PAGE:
This blog grows out of my conviction that every aspect of our lives is sacred and is to be nurtured and celebrated as a good gift of God. Most of the posts will be the sorts of things you would expect from a historian and worldview teacher, but some are likely to be a bit surprising. Since God created all things good, including all aspects of human life, everything is interesting and important from the perspective of a biblical worldview. Everything under the Sun and under Heaven is thus fair game here. I hope you find it interesting and enjoyable.

Monday, February 20, 2012

Conservatives and Progressives

As I see it, the conflict in American politics between political and economic conservatives and progressives boils down to the fact that each starts with different assumptions about human nature and human relations. 

Before getting into the different assumptions, however, two comments should be made up front. First, progressives today used to be known as liberals. I am personally grateful for this change in terminology because as a European historian, I have to explain to my students constantly that in Europe, a liberal is very much like an American conservative: someone who emphasizes personal liberty as expressed in free market economics. This idea is conservative in America because America was founded as a "liberal" country  (as opposed to the conservative monarchists), and so for us it’s the traditional view. The change in term to "progressive" makes this explanation a bit easier.

Second, as an American conservative, this is my best effort at explaining the fundamental assumptions in progressivism based on my observations of their words, their policies, and their practice. If I got it wrong, I would welcome comments. With that said, let's start with conservatives.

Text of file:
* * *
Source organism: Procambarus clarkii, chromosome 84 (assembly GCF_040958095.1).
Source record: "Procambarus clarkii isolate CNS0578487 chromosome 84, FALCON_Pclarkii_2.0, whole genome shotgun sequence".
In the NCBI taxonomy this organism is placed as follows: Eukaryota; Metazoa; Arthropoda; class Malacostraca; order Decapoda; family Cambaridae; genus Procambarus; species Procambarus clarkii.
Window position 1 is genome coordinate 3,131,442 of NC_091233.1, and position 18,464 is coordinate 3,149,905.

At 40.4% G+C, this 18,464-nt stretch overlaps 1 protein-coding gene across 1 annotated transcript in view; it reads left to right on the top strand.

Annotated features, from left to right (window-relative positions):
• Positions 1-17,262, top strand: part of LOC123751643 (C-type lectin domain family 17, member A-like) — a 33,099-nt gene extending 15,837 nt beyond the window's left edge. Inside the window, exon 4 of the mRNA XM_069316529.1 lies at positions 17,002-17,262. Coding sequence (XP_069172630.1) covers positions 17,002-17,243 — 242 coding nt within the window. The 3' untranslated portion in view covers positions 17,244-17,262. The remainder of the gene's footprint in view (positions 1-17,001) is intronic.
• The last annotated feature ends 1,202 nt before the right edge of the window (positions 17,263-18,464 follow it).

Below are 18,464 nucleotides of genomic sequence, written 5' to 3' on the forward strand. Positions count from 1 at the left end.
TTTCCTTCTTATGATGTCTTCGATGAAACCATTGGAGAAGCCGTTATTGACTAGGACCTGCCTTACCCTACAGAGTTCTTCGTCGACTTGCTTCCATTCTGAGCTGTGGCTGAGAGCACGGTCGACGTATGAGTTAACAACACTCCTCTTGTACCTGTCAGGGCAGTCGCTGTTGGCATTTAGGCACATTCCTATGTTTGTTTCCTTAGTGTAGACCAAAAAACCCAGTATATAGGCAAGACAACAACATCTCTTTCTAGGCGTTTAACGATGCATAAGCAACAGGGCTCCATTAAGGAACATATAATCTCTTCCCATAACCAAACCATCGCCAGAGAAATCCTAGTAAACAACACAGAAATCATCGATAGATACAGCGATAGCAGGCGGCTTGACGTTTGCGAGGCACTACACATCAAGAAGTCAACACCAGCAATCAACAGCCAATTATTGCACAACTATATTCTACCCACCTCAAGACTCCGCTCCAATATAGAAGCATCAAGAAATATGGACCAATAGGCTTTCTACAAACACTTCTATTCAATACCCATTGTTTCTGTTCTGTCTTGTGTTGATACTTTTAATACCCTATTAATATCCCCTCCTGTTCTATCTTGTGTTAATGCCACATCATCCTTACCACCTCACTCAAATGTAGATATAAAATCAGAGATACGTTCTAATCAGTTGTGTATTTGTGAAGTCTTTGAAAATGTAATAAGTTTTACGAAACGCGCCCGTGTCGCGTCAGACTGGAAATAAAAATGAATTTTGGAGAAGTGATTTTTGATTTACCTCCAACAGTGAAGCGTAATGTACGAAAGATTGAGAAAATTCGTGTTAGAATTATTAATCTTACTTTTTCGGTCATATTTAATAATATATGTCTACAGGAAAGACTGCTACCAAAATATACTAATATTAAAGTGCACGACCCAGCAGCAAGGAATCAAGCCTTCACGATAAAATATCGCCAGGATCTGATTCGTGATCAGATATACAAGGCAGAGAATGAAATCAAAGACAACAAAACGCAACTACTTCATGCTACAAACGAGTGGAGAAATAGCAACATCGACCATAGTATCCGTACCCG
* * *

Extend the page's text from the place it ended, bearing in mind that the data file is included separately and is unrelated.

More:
For conservatives, economic and personal liberty is at the center of politics. The essential idea here is that people have a right to choose who they want to represent them via elections, and whose businesses and products they want to buy via commerce. The purpose of government is to provide a secure environment where everyone can compete on a level playing field, with the results determined by the market.

This means that conservatives tend to put a lot of focus on the top end of the market, since they believe that all things being equal, the successful earned their way there by providing better goods and services at cheaper prices, thereby creating wealth. This is why they oppose excessive government regulation, subsidies, protectionism, etc.: these distort the market and thus prevent it from operating properly.

Although conservatives emphasize creating an environment that rewards efficiency and innovation, contrary to stereotypes this does not mean that they ignore the poor. They believe that the most effective means for helping them is not through government action, especially at the federal level. Rather, they believe that intermediate agencies (i.e. charitable and service organizations) are better equipped to help people in need than the federal government is.

The reason is simple: intermediate agencies are much closer to those in need and can provide more personalized assistance than a one-size-fits-all federal program can. They also require less bureaucratic oversight and thus are far more efficient than government programs. There are other reasons for supporting the role of intermediate agencies beyond just efficiency, but this will do for now. If you’re interested, I discuss this in my poverty series, particularly in Politics and Government 1.